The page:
Left to right: Fred Johnson (aka the One-Armed Man), Richard Kimble and Lt. Gerard.
"The name: Dr. Richard Kimble. The destination: Death Row, State Prison. The irony: Richard Kimble is innocent."
The Fugitive was a ground-breaking TV drama series that aired on ABC from 1963-67.Dr. Richard Kimble (David Janssen), a pediatrician from Stafford, Indiana, is wrongly convicted for the murder of his wife. However, while he is being transported to Death Row by train, there is an accident that enables him to escape.Now Kimble must continually travel throughout the country, looking to find the true murderer (a man with one arm who Kimble saw running from his house before finding his wife's body) and clear his name.Meanwhile, Kimble is pursued by Lt. Philip Gerard (Barry Morse), a Stafford police detective who is determined to re-capture him, thus precluding the fugitive from simply settling down in a remote area with an assumed identity. In the meantime, Kimble takes small jobs and inevitably gets involved in the personal lives and problems of the strangers he encounters.The Fugitive was adapted as a feature film in 1993, and a short-lived remake series in 2000 which starred Tim Daly as Kimble.This premise has since become a subgenre of action and drama shows.
In "Nightmare at Northhoak", Kimble suggests that this is what Gerard has nightmares about (i.e. finding the One-Armed Man after Kimble has been executed). Gerard's reaction indicates that he might be right.
In "Scapegoat", Kimble returns to a town he has been in before to prove the innocence of a former employer who has been convicted for murdering him. When he arrives, the man has been killed trying to escape.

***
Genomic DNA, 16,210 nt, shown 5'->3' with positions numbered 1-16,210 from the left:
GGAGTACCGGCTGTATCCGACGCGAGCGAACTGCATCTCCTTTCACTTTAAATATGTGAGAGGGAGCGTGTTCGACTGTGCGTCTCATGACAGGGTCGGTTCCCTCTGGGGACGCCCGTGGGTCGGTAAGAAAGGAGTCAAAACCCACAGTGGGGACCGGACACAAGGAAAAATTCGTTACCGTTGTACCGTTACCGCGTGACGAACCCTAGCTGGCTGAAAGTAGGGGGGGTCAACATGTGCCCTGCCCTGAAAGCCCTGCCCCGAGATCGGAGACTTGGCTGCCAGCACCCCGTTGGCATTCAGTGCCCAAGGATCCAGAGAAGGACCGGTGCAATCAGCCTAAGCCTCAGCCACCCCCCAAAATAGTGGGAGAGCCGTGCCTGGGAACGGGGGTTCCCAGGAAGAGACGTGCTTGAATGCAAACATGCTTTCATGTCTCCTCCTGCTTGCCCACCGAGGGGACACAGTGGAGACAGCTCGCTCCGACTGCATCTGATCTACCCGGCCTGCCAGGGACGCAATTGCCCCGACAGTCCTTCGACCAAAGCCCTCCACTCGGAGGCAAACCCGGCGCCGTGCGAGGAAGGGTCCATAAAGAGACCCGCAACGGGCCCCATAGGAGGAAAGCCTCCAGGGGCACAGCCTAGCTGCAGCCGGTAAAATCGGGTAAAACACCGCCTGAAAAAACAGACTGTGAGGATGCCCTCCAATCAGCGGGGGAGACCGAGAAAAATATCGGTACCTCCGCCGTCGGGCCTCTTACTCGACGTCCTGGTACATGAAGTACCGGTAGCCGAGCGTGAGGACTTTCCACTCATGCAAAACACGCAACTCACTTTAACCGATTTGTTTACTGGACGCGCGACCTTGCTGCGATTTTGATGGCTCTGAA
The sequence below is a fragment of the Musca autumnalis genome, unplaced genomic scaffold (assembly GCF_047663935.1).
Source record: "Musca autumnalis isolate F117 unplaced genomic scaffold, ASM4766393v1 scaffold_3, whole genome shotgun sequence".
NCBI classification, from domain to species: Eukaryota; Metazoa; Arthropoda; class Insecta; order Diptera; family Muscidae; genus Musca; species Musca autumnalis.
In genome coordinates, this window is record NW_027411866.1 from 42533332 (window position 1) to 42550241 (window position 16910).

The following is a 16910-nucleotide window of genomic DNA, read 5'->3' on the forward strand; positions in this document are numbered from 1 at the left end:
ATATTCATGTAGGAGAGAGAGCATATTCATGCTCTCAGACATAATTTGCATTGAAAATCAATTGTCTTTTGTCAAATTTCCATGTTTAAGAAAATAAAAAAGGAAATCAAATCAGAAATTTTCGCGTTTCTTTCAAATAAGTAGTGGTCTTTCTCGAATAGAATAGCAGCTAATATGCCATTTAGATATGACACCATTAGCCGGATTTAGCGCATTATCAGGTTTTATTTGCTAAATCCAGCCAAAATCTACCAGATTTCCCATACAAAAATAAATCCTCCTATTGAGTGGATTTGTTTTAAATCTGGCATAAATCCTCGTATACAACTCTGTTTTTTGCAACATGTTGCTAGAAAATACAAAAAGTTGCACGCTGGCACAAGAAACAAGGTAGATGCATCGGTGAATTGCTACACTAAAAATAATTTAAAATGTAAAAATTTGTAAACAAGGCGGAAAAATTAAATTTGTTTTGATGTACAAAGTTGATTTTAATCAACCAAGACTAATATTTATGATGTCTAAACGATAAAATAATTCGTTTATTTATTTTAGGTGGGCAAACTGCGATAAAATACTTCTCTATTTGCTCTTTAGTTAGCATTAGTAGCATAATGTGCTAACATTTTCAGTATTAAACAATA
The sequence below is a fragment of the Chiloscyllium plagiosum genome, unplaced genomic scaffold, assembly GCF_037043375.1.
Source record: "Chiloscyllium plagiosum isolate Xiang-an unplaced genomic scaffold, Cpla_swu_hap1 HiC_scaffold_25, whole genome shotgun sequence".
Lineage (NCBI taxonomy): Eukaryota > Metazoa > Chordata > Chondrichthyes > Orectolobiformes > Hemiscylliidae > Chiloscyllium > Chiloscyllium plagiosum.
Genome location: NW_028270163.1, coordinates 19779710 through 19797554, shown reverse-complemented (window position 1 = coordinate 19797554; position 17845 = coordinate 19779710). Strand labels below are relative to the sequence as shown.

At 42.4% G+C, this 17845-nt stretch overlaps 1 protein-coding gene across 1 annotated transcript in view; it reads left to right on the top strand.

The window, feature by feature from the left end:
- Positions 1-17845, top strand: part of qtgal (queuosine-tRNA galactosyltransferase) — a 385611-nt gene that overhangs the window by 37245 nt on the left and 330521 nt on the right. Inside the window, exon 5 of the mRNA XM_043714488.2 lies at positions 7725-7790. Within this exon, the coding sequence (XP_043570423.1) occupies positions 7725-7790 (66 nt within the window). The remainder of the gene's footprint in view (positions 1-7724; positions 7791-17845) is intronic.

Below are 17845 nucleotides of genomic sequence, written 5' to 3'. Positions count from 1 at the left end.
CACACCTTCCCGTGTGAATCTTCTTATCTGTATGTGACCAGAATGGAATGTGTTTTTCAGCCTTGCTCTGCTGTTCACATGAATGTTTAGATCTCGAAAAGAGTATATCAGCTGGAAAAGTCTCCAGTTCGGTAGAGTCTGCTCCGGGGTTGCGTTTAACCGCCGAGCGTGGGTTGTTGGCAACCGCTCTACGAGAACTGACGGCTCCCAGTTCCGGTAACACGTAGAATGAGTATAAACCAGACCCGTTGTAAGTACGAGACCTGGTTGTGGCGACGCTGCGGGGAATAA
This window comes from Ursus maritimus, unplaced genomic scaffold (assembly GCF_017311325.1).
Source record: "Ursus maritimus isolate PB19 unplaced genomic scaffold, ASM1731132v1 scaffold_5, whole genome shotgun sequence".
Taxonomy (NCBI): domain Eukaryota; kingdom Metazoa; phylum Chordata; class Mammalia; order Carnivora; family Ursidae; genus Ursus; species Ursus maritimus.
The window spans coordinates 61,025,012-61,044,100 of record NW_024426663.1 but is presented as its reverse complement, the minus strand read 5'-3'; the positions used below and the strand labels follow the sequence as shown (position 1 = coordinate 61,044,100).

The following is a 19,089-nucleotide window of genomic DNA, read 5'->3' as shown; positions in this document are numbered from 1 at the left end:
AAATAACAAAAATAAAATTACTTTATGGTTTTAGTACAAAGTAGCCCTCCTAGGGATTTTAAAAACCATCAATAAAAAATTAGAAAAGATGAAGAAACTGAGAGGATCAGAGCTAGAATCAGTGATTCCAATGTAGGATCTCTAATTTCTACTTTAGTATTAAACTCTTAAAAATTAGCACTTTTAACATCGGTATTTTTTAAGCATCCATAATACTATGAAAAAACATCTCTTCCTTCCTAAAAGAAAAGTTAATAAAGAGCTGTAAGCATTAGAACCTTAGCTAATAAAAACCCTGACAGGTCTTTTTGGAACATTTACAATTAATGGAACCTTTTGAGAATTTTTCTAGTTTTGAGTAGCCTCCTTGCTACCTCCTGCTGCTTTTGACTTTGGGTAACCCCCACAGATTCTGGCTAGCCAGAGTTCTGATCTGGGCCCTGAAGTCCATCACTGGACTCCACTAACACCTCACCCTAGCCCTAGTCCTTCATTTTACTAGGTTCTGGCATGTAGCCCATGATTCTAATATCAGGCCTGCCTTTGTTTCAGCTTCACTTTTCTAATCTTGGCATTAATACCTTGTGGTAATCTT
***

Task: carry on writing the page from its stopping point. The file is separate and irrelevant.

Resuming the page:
Amnesiacs Are Innocent: In "Escape Into Black", a doctor finds out about Kimble's identity after a gas explosion has left Kimble amnesiac. He persuades Kimble to turn himself in on the basis of this trope. A friendly social worker manages to warn Kimble in time, though.
And This Is for...: In the final episode, during the show-down, Kimble hits Johnson in the face, shouting: "You killed her! You killed my wife! Didn't you! Didn't you!
As Long as It Sounds Foreign: The supposedly Hungarian Karac-family from the episode "The Blessings of Liberty". Not only is "Karac" not a Hungarian family name ("Karacs" exists, though), but to add to it, the children are named Jan, Magda and Karla, all non-Hungarian names (János, Magdolna and Klara would have been the right choice).
Bilingual Bonus: There's quite a bit of Spanish spoken in some of the episodes set in the Southwestern U.S. or even Mexico.
Bittersweet Ending: As Kimble leaves the courthouse, finally cleared, at the end of the final episode, a police cruiser drives up and Kimble stops dead before being remembering that he doesn't have to fear them anymore. It's just a little hint to show how long it will probably take for him to recover from the last five years. And, of course, his wife is still dead (although their marriage was apparently on the rocks already, and he's conveniently been provided a new love interest).
Cassandra Truth: If Kimble had gotten anybody to believe his story of the One-Armed Man, there wouldn't have been a TV series. Gerard even believes that Kimble's clinging to the story is a psychological defense mechanism.
Character Development: Gerard. While he stays a By-the-Book Cop, he goes from firmly believing Kimble to be guilty to chasing Kimble because it's his job to openly doubting that Kimble is a dangerous man. In the final episode, his conviction that Kimble is innocent is strong enough to make him put a gun in Kimble's hand to send him after Johnson.
Kimble himself, to a lesser extent.
Chekhov's Gun: Or rather, the bullet to go with it: Donna finds a bullet in the drawer of her son Billy which puts Gerard on the trail of the witness to the murder.